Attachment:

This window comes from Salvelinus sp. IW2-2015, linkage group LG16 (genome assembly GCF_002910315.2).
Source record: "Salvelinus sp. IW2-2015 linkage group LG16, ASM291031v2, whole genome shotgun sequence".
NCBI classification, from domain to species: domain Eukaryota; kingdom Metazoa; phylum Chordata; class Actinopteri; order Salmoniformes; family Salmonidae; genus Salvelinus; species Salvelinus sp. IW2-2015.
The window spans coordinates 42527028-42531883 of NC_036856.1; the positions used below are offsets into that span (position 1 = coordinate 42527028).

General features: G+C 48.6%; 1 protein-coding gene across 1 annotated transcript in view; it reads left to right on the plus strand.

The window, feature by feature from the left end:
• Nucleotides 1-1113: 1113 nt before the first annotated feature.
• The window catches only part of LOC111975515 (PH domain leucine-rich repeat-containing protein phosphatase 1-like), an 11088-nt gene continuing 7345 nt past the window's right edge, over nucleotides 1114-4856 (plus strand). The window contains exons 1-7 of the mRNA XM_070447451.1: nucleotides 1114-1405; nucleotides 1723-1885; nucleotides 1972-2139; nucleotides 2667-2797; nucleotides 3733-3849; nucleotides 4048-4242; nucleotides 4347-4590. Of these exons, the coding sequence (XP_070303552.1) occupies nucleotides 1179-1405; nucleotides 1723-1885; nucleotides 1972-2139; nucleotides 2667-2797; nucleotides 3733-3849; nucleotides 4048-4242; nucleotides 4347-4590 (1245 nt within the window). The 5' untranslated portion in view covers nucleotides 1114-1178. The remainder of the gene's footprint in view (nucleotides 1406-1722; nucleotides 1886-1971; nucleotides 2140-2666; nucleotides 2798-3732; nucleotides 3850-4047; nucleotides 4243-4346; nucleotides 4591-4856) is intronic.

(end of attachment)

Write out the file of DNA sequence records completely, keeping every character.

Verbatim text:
This window comes from Salvelinus sp. IW2-2015, linkage group LG16 (genome assembly GCF_002910315.2).
Source record: "Salvelinus sp. IW2-2015 linkage group LG16, ASM291031v2, whole genome shotgun sequence".
NCBI classification, from domain to species: domain Eukaryota; kingdom Metazoa; phylum Chordata; class Actinopteri; order Salmoniformes; family Salmonidae; genus Salvelinus; species Salvelinus sp. IW2-2015.
The window spans coordinates 42527028-42531883 of NC_036856.1; the positions used below are offsets into that span (position 1 = coordinate 42527028).

General features: G+C 48.6%; 1 protein-coding gene across 1 annotated transcript in view; it reads left to right on the plus strand.

The window, feature by feature from the left end:
• Nucleotides 1-1113: 1113 nt before the first annotated feature.
• The window catches only part of LOC111975515 (PH domain leucine-rich repeat-containing protein phosphatase 1-like), an 11088-nt gene continuing 7345 nt past the window's right edge, over nucleotides 1114-4856 (plus strand). The window contains exons 1-7 of the mRNA XM_070447451.1: nucleotides 1114-1405; nucleotides 1723-1885; nucleotides 1972-2139; nucleotides 2667-2797; nucleotides 3733-3849; nucleotides 4048-4242; nucleotides 4347-4590. Of these exons, the coding sequence (XP_070303552.1) occupies nucleotides 1179-1405; nucleotides 1723-1885; nucleotides 1972-2139; nucleotides 2667-2797; nucleotides 3733-3849; nucleotides 4048-4242; nucleotides 4347-4590 (1245 nt within the window). The 5' untranslated portion in view covers nucleotides 1114-1178. The remainder of the gene's footprint in view (nucleotides 1406-1722; nucleotides 1886-1971; nucleotides 2140-2666; nucleotides 2798-3732; nucleotides 3850-4047; nucleotides 4243-4346; nucleotides 4591-4856) is intronic.